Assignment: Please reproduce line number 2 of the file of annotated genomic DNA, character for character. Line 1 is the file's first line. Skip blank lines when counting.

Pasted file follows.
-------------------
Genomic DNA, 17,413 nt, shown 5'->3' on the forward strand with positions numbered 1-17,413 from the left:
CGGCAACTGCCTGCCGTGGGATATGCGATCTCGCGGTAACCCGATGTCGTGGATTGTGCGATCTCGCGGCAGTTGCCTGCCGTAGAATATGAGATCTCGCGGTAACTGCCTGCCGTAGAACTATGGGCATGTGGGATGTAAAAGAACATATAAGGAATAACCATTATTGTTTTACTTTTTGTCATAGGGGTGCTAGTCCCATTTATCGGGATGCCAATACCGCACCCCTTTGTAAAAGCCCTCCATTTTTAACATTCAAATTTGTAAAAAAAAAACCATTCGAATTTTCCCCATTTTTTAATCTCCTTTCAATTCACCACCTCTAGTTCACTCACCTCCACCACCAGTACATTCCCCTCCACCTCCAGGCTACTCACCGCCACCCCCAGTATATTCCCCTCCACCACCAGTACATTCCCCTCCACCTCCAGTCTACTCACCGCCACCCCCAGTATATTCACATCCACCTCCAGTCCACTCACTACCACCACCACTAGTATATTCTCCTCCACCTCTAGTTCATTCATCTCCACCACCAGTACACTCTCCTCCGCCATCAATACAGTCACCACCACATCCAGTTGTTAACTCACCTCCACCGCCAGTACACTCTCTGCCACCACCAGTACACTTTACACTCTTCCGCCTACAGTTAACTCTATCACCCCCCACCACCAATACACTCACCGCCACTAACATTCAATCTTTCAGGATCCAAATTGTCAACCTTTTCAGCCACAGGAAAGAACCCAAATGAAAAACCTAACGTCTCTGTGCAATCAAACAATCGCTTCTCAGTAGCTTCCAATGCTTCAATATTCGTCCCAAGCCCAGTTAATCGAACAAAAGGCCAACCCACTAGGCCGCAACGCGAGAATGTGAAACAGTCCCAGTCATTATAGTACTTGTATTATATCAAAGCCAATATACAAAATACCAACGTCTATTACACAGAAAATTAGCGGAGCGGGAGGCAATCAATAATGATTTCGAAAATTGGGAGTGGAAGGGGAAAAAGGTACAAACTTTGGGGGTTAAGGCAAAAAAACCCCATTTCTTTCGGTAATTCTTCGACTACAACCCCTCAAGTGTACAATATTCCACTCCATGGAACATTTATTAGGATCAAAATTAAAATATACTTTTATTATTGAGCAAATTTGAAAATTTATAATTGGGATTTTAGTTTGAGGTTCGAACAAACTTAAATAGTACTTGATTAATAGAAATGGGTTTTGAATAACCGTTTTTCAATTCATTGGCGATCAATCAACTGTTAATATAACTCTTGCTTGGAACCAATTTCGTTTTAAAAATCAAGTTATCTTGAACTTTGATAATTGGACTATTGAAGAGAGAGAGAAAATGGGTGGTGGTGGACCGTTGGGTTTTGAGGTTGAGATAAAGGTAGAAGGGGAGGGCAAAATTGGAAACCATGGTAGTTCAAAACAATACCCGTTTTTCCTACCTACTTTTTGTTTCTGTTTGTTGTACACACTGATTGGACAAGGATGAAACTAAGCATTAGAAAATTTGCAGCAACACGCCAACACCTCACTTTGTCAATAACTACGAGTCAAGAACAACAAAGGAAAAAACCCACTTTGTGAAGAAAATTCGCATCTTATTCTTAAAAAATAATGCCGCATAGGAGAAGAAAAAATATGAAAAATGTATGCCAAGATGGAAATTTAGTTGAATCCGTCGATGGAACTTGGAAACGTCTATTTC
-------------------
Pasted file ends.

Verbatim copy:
CGGCAACTGCCTGCCGTGGGATATGCGATCTCGCGGTAACCCGATGTCGTGGATTGTGCGATCTCGCGGCAGTTGCCTGCCGTAGAATATGAGATCTCGCGGTAACTGCCTGCCGTAGAACTATGGGCATGTGGGATGTAAAAGAACATATAAGGAATAACCATTATTGTTTTACTTTTTGTCATAGGGGTGCTAGTCCCATTTATCGGGATGCCAATACCGCACCCCTTTGTAAAAGCCCTCCATTTTTAACATTCAAATTTGTAAAAAAAAAACCATTCGAATTTTCCCCATTTTTTAATCTCCTTTCAATTCACCACCTCTAGTTCACTCACCTCCACCACCAGTACATTCCCCTCCACCTCCAGGCTACTCACCGCCACCCCCAGTATATTCCCCTCCACCACCAGTACATTCCCCTCCACCTCCAGTCTACTCACCGCCACCCCCAGTATATTCACATCCACCTCCAGTCCACTCACTACCACCACCACTAGTATATTCTCCTCCACCTCTAGTTCATTCATCTCCACCACCAGTACACTCTCCTCCGCCATCAATACAGTCACCACCACATCCAGTTGTTAACTCACCTCCACCGCCAGTACACTCTCTGCCACCACCAGTACACTTTACACTCTTCCGCCTACAGTTAACTCTATCACCCCCCACCACCAATACACTCACCGCCACTAACATTCAATCTTTCAGGATCCAAATTGTCAACCTTTTCAGCCACAGGAAAGAACCCAAATGAAAAACCTAACGTCTCTGTGCAATCAAACAATCGCTTCTCAGTAGCTTCCAATGCTTCAATATTCGTCCCAAGCCCAGTTAATCGAACAAAAGGCCAACCCACTAGGCCGCAACGCGAGAATGTGAAACAGTCCCAGTCATTATAGTACTTGTATTATATCAAAGCCAATATACAAAATACCAACGTCTATTACACAGAAAATTAGCGGAGCGGGAGGCAATCAATAATGATTTCGAAAATTGGGAGTGGAAGGGGAAAAAGGTACAAACTTTGGGGGTTAAGGCAAAAAAACCCCATTTCTTTCGGTAATTCTTCGACTACAACCCCTCAAGTGTACAATATTCCACTCCATGGAACATTTATTAGGATCAAAATTAAAATATACTTTTATTATTGAGCAAATTTGAAAATTTATAATTGGGATTTTAGTTTGAGGTTCGAACAAACTTAAATAGTACTTGATTAATAGAAATGGGTTTTGAATAACCGTTTTTCAATTCATTGGCGATCAATCAACTGTTAATATAACTCTTGCTTGGAACCAATTTCGTTTTAAAAATCAAGTTATCTTGAACTTTGATAATTGGACTATTGAAGAGAGAGAGAAAATGGGTGGTGGTGGACCGTTGGGTTTTGAGGTTGAGATAAAGGTAGAAGGGGAGGGCAAAATTGGAAACCATGGTAGTTCAAAACAATACCCGTTTTTCCTACCTACTTTTTGTTTCTGTTTGTTGTACACACTGATTGGACAAGGATGAAACTAAGCATTAGAAAATTTGCAGCAACACGCCAACACCTCACTTTGTCAATAACTACGAGTCAAGAACAACAAAGGAAAAAACCCACTTTGTGAAGAAAATTCGCATCTTATTCTTAAAAAATAATGCCGCATAGGAGAAGAAAAAATATGAAAAATGTATGCCAAGATGGAAATTTAGTTGAATCCGTCGATGGAACTTGGAAACGTCTATTTC